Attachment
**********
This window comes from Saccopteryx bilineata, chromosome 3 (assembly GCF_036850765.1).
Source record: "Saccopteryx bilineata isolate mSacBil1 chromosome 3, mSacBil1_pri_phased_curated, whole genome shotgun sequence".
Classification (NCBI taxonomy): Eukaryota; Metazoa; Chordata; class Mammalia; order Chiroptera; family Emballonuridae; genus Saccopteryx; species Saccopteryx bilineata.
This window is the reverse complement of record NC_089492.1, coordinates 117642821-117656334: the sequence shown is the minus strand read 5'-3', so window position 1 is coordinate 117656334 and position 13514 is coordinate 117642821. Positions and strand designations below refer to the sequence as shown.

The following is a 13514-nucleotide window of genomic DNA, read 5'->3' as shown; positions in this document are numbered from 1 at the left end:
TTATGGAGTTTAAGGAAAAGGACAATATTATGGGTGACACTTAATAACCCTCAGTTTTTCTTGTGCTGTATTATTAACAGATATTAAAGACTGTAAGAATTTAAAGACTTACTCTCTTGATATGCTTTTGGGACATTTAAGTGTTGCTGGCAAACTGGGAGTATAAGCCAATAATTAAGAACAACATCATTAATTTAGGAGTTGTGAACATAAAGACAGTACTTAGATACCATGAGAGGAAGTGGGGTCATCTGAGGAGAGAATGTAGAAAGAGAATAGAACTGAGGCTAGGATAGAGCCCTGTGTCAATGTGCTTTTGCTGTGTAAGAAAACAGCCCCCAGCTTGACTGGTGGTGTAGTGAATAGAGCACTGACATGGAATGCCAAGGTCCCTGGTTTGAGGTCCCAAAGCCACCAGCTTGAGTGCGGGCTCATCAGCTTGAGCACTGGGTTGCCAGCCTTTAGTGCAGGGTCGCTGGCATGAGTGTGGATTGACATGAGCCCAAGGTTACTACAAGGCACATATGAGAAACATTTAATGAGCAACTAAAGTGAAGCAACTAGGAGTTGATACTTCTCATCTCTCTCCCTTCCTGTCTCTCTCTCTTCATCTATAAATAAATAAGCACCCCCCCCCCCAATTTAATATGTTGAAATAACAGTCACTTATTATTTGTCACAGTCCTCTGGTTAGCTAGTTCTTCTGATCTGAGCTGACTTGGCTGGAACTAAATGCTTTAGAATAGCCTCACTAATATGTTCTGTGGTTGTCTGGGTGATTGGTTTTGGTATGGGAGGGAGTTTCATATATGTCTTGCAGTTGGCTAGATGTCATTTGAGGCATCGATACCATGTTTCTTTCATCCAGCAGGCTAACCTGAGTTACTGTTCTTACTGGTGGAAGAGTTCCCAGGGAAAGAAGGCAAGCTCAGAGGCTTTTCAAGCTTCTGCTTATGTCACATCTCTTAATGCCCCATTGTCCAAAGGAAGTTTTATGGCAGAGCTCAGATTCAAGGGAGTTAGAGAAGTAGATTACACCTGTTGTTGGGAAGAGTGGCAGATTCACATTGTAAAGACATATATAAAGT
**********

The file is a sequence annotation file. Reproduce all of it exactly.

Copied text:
This window comes from Saccopteryx bilineata, chromosome 3 (assembly GCF_036850765.1).
Source record: "Saccopteryx bilineata isolate mSacBil1 chromosome 3, mSacBil1_pri_phased_curated, whole genome shotgun sequence".
Classification (NCBI taxonomy): Eukaryota; Metazoa; Chordata; class Mammalia; order Chiroptera; family Emballonuridae; genus Saccopteryx; species Saccopteryx bilineata.
This window is the reverse complement of record NC_089492.1, coordinates 117642821-117656334: the sequence shown is the minus strand read 5'-3', so window position 1 is coordinate 117656334 and position 13514 is coordinate 117642821. Positions and strand designations below refer to the sequence as shown.

The following is a 13514-nucleotide window of genomic DNA, read 5'->3' as shown; positions in this document are numbered from 1 at the left end:
TTATGGAGTTTAAGGAAAAGGACAATATTATGGGTGACACTTAATAACCCTCAGTTTTTCTTGTGCTGTATTATTAACAGATATTAAAGACTGTAAGAATTTAAAGACTTACTCTCTTGATATGCTTTTGGGACATTTAAGTGTTGCTGGCAAACTGGGAGTATAAGCCAATAATTAAGAACAACATCATTAATTTAGGAGTTGTGAACATAAAGACAGTACTTAGATACCATGAGAGGAAGTGGGGTCATCTGAGGAGAGAATGTAGAAAGAGAATAGAACTGAGGCTAGGATAGAGCCCTGTGTCAATGTGCTTTTGCTGTGTAAGAAAACAGCCCCCAGCTTGACTGGTGGTGTAGTGAATAGAGCACTGACATGGAATGCCAAGGTCCCTGGTTTGAGGTCCCAAAGCCACCAGCTTGAGTGCGGGCTCATCAGCTTGAGCACTGGGTTGCCAGCCTTTAGTGCAGGGTCGCTGGCATGAGTGTGGATTGACATGAGCCCAAGGTTACTACAAGGCACATATGAGAAACATTTAATGAGCAACTAAAGTGAAGCAACTAGGAGTTGATACTTCTCATCTCTCTCCCTTCCTGTCTCTCTCTCTTCATCTATAAATAAATAAGCACCCCCCCCCCCAATTTAATATGTTGAAATAACAGTCACTTATTATTTGTCACAGTCCTCTGGTTAGCTAGTTCTTCTGATCTGAGCTGACTTGGCTGGAACTAAATGCTTTAGAATAGCCTCACTAATATGTTCTGTGGTTGTCTGGGTGATTGGTTTTGGTATGGGAGGGAGTTTCATATATGTCTTGCAGTTGGCTAGATGTCATTTGAGGCATCGATACCATGTTTCTTTCATCCAGCAGGCTAACCTGAGTTACTGTTCTTACTGGTGGAAGAGTTCCCAGGGAAAGAAGGCAAGCTCAGAGGCTTTTCAAGCTTCTGCTTATGTCACATCTCTTAATGCCCCATTGTCCAAAGGAAGTTTTATGGCAGAGCTCAGATTCAAGGGAGTTAGAGAAGTAGATTACACCTGTTGTTGGGAAGAGTGGCAGATTCACATTGTAAAGACATATATAAAGT